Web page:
Alaska Native people (AN), an underserved minority US population, have the highest reported incidence (91:100,000) and death (~35:100,000) rate from colon cancer in the world. There is overwhelming experimental and human evidence that diet drives cancer risk, irrespective of genetic background. The World Cancer Research Foundation found convincing evidence that meat increases cancer risk, and that fiber suppresses it [2, 3]. Consequently, the high risk in AN may be attributed to their remarkably low fiber (8g/d) and high meat consumption. We hypothesize that their extreme risk results from the combined effects of fiber deficiency, resulting in decreased colonic microbiota production of anti-cancer butyrate, plus the high exposure to carcinogens derived from meat, fat, smoked foods and tobacco. To explore this hypothesis, we will conduct a randomized double-blinded 4-week clinical trial in up to 100 randomizable healthy, middle-aged AN undergoing screening colonoscopy, with the objective of obtaining 60 completed interventions. The interventions will consist of either a high-dose `indigestible' resistant starch fiber supplement (42g/d) given as a drink, which will increase their daily intake to >50g/d, or a control `digestible' starch drink. To gauge potential efficacy against cancer development we will use proliferative biomarkers which can be measured sequentially in colonic mucosa obtained by sigmoidoscopy biopsy (primary endpoint). At the same time, we will investigate the mechanisms responsible for these anticipated changes by measuring the colonic microbiota composition and activity by next generation sequencing of microbial 16S-rRNA genes, and its metabolome by NMR, UPLC-M, and GC-M spectrometry, interpreted with advanced mathematical modeling. We are confident that we will achieve our endpoint because we are using a much higher dose of fiber than has been used in previous clinical trials at >50g/d, which is the level shown to be associated with minimal risk in rural Africans. Secondly, we expect that the continued high fish oil consumption by AN will enhance their responsiveness to fiber supplementation. The conduct of this molecular proof-of-concept study is essential before the conduct of a large-scale definitive clinical trial of high dose fiber supplementation in the prevention of colonic polyps and cancer. While the long-term goal will be to increase the consumption of fiber-rich foods, low cost resistant starch supplementation may offer an immediate strategy to save lives in Alaska Native people, and also in high risk African Americans and the growing populations across the globe consuming low fiber Western diets. !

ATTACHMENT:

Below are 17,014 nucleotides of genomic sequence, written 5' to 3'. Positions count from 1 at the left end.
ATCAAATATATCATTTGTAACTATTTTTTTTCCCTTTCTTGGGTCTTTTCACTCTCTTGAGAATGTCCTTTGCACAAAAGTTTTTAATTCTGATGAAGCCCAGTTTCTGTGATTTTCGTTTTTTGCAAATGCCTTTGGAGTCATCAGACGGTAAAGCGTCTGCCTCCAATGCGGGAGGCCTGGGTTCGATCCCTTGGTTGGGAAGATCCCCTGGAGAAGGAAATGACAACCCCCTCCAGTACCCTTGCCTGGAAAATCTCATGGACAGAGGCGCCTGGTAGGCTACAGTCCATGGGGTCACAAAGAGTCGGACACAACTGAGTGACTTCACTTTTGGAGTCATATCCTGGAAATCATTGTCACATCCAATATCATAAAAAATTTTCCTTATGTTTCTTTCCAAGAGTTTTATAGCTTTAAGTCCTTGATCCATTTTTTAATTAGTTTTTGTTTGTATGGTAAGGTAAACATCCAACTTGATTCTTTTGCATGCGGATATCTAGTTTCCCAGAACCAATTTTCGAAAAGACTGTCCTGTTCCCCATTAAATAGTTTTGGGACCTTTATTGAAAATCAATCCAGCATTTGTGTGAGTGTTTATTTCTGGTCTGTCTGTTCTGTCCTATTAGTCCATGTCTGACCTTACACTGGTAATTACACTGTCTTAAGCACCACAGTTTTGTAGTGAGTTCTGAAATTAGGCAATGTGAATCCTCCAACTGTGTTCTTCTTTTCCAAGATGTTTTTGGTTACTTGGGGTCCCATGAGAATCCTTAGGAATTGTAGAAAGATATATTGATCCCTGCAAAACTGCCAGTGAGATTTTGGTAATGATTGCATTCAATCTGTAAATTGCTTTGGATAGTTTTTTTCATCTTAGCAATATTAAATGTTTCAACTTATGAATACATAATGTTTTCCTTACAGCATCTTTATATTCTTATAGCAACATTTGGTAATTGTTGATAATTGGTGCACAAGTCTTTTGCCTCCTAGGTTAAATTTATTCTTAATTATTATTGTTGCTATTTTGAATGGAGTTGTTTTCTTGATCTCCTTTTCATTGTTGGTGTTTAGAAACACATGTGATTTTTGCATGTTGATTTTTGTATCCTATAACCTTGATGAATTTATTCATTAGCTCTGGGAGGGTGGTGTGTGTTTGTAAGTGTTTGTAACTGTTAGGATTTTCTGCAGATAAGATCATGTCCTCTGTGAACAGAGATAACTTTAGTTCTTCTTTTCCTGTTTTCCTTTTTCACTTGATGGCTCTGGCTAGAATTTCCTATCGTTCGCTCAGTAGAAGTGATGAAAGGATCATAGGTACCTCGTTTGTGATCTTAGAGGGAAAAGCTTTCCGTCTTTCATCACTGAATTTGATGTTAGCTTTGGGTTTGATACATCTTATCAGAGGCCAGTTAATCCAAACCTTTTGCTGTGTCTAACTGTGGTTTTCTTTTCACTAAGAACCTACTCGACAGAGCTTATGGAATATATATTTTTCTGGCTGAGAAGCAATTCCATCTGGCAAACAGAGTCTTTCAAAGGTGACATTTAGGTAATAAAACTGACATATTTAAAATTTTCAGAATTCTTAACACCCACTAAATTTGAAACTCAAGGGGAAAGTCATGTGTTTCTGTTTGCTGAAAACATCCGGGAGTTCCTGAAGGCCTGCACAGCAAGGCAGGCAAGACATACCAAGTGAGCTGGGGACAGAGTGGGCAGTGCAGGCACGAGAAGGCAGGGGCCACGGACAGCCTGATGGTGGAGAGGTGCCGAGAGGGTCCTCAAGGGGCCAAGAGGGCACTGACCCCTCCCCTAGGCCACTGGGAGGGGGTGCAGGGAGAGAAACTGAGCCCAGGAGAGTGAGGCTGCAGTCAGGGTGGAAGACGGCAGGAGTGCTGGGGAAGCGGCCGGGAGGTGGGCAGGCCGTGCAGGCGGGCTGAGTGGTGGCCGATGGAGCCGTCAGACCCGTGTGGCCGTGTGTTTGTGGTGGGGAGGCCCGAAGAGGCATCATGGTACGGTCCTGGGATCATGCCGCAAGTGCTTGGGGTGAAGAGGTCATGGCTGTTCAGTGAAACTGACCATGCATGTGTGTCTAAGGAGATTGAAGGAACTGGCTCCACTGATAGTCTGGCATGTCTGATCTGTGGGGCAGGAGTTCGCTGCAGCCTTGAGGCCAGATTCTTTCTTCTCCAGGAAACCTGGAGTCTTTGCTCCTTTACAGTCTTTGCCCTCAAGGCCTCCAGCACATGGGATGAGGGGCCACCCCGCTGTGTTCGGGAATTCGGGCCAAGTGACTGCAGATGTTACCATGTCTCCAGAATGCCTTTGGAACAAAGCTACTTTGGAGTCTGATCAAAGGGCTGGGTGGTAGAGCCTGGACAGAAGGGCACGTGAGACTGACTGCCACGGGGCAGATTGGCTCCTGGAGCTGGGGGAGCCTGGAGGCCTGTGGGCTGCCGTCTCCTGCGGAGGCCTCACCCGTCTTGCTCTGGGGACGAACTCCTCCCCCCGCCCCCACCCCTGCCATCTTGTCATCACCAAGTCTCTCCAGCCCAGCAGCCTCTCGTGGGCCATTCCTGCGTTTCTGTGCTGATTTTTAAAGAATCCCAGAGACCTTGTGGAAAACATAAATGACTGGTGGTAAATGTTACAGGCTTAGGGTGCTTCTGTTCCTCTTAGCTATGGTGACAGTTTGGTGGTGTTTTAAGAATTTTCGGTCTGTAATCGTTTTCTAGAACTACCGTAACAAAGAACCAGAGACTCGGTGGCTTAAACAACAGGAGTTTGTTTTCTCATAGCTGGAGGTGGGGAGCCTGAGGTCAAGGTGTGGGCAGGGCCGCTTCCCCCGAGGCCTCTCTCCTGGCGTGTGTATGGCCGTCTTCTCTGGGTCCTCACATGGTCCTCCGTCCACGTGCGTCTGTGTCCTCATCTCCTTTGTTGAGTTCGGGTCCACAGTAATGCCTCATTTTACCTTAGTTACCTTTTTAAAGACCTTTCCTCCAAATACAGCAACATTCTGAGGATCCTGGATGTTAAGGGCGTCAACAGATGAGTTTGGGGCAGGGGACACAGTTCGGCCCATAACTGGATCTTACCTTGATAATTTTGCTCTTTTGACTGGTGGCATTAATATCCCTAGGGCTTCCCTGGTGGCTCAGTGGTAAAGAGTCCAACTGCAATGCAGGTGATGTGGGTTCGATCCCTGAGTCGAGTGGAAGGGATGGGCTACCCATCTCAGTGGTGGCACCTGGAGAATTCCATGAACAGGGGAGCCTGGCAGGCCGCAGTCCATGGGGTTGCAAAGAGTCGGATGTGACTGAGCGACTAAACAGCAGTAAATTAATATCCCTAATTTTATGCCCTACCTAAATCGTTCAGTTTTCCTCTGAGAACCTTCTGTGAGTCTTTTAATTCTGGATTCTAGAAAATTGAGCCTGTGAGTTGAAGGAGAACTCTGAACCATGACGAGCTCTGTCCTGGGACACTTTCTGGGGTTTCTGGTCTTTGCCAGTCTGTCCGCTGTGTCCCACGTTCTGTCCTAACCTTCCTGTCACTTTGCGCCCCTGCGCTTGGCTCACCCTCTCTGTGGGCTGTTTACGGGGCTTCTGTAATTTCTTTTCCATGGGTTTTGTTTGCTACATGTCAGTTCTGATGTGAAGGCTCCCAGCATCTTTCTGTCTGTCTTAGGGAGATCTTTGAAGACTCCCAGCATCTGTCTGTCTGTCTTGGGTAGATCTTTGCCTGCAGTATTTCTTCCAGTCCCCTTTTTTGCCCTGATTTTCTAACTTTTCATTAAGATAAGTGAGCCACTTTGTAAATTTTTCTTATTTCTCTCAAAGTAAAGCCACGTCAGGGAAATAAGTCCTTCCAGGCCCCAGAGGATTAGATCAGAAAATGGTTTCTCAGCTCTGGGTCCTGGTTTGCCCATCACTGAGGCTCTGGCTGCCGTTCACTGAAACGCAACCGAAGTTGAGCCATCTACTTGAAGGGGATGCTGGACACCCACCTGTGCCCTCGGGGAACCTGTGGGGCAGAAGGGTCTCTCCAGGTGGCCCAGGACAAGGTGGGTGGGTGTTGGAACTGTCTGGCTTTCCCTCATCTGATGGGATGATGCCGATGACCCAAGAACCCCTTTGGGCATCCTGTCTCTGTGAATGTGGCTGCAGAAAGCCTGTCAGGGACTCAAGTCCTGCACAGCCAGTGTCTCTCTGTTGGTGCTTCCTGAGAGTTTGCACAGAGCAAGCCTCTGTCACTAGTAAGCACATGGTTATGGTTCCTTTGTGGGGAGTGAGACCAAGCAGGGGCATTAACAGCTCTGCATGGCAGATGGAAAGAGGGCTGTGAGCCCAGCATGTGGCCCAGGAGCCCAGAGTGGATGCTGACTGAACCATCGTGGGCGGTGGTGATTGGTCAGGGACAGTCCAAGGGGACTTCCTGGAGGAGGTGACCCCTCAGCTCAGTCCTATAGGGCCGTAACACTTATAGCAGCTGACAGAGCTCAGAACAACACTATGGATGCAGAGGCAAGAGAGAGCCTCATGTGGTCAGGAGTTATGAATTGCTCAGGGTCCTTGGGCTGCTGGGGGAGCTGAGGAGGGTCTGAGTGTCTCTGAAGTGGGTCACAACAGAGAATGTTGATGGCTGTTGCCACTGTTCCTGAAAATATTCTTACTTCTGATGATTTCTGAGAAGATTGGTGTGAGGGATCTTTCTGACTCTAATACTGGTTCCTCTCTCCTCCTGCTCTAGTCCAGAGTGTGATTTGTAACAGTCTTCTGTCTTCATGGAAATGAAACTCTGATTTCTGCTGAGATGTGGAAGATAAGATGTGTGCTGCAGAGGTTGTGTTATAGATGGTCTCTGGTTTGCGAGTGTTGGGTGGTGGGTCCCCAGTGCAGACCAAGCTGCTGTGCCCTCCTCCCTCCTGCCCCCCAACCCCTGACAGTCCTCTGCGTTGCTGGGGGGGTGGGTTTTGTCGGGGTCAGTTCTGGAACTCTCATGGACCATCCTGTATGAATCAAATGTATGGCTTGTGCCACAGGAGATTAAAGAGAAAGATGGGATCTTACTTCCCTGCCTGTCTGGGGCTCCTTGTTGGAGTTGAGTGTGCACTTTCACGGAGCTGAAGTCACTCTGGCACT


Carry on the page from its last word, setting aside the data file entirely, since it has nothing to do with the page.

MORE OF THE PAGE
The Alaska Native People (AN) have the highest recorded incidence of colon cancer, and cancer death, in the world. We hypothesize that the explanation lies in their diet, which is deficient in fiber and excessively high in fat resulting in suppression of colonic microbial fermentation and the production of short chain fatty acids essential for colonic mucosal health and defense. The high meat, fat and smoked food intake results in increased luminal carcinogens. In order to test this hypothesis, we will conduct a randomized, controlled 4 week trial of high soluble fiber (prebiotic) supplementation in 60 healthy middle aged Alaska Native People in Anchorage, Alaska, designed to increase microbial butyrate production, an essential short chain fatty acid which will improve colonic mucosal health and defense, counteract the cancer effects of luminal carcinogens, and reduce recognized mucosal biomarkers of colon cancer risk. Our results will reveal critical information on how prebiotics could be used to suppress the risk of colon cancer deaths not only in AN, but also in all high risk westernized populations.
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|Klurfeld, David M; Davis, Cindy D; Karp, Robert W et al. (2018) Considerations for Best Practices in Studies of Fiber or Other Dietary Components and the Intestinal Microbiome. Am J Physiol Endocrinol Metab :|
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|Ocvirk, Sören; O'Keefe, Stephen Jd (2017) Influence of Bile Acids on Colorectal Cancer Risk: Potential Mechanisms Mediated by Diet - Gut Microbiota Interactions. Curr Nutr Rep 6:315-322|
|O'Keefe, Stephen J D (2016) Diet, microorganisms and their metabolites, and colon cancer. Nat Rev Gastroenterol Hepatol 13:691-706|